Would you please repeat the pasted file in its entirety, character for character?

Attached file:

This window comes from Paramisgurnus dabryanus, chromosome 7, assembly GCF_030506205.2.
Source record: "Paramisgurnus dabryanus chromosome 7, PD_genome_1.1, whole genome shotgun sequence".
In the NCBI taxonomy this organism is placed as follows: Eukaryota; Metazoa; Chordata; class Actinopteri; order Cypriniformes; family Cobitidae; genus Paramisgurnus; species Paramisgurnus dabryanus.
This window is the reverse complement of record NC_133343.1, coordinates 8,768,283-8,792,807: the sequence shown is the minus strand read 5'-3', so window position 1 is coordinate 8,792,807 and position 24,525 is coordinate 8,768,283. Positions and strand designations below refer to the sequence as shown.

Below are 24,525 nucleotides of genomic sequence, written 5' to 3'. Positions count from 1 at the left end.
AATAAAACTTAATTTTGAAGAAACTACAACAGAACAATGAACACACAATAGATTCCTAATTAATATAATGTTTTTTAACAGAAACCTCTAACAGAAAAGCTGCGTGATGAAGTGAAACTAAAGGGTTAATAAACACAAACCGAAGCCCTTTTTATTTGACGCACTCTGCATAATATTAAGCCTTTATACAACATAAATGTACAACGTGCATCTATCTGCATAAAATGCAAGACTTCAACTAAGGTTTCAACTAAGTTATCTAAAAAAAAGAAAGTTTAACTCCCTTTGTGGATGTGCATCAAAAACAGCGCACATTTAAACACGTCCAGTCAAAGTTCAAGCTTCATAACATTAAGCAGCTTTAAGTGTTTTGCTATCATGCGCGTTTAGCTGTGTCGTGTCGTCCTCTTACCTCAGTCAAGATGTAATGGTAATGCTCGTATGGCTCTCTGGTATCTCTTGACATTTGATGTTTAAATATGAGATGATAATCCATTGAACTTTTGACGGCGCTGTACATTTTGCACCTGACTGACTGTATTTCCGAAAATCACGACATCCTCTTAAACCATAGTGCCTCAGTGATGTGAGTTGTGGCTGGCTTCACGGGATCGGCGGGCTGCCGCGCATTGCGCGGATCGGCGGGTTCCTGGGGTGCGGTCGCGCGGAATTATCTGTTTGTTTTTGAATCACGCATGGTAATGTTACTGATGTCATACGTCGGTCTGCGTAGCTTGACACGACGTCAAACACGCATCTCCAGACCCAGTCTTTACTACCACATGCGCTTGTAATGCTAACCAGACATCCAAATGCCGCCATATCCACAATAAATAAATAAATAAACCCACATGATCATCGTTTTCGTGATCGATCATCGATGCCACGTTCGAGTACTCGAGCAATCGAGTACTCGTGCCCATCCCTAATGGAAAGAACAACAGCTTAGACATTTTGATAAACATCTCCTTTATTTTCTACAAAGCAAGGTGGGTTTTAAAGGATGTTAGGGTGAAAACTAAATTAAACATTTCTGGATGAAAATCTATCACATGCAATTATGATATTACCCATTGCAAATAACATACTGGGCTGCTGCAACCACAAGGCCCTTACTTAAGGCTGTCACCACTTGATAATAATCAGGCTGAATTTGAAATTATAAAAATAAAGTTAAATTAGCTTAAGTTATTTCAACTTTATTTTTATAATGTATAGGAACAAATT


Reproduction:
This window comes from Paramisgurnus dabryanus, chromosome 7, assembly GCF_030506205.2.
Source record: "Paramisgurnus dabryanus chromosome 7, PD_genome_1.1, whole genome shotgun sequence".
In the NCBI taxonomy this organism is placed as follows: Eukaryota; Metazoa; Chordata; class Actinopteri; order Cypriniformes; family Cobitidae; genus Paramisgurnus; species Paramisgurnus dabryanus.
This window is the reverse complement of record NC_133343.1, coordinates 8,768,283-8,792,807: the sequence shown is the minus strand read 5'-3', so window position 1 is coordinate 8,792,807 and position 24,525 is coordinate 8,768,283. Positions and strand designations below refer to the sequence as shown.

Below are 24,525 nucleotides of genomic sequence, written 5' to 3'. Positions count from 1 at the left end.
AATAAAACTTAATTTTGAAGAAACTACAACAGAACAATGAACACACAATAGATTCCTAATTAATATAATGTTTTTTAACAGAAACCTCTAACAGAAAAGCTGCGTGATGAAGTGAAACTAAAGGGTTAATAAACACAAACCGAAGCCCTTTTTATTTGACGCACTCTGCATAATATTAAGCCTTTATACAACATAAATGTACAACGTGCATCTATCTGCATAAAATGCAAGACTTCAACTAAGGTTTCAACTAAGTTATCTAAAAAAAAGAAAGTTTAACTCCCTTTGTGGATGTGCATCAAAAACAGCGCACATTTAAACACGTCCAGTCAAAGTTCAAGCTTCATAACATTAAGCAGCTTTAAGTGTTTTGCTATCATGCGCGTTTAGCTGTGTCGTGTCGTCCTCTTACCTCAGTCAAGATGTAATGGTAATGCTCGTATGGCTCTCTGGTATCTCTTGACATTTGATGTTTAAATATGAGATGATAATCCATTGAACTTTTGACGGCGCTGTACATTTTGCACCTGACTGACTGTATTTCCGAAAATCACGACATCCTCTTAAACCATAGTGCCTCAGTGATGTGAGTTGTGGCTGGCTTCACGGGATCGGCGGGCTGCCGCGCATTGCGCGGATCGGCGGGTTCCTGGGGTGCGGTCGCGCGGAATTATCTGTTTGTTTTTGAATCACGCATGGTAATGTTACTGATGTCATACGTCGGTCTGCGTAGCTTGACACGACGTCAAACACGCATCTCCAGACCCAGTCTTTACTACCACATGCGCTTGTAATGCTAACCAGACATCCAAATGCCGCCATATCCACAATAAATAAATAAATAAACCCACATGATCATCGTTTTCGTGATCGATCATCGATGCCACGTTCGAGTACTCGAGCAATCGAGTACTCGTGCCCATCCCTAATGGAAAGAACAACAGCTTAGACATTTTGATAAACATCTCCTTTATTTTCTACAAAGCAAGGTGGGTTTTAAAGGATGTTAGGGTGAAAACTAAATTAAACATTTCTGGATGAAAATCTATCACATGCAATTATGATATTACCCATTGCAAATAACATACTGGGCTGCTGCAACCACAAGGCCCTTACTTAAGGCTGTCACCACTTGATAATAATCAGGCTGAATTTGAAATTATAAAAATAAAGTTAAATTAGCTTAAGTTATTTCAACTTTATTTTTATAATGTATAGGAACAAATT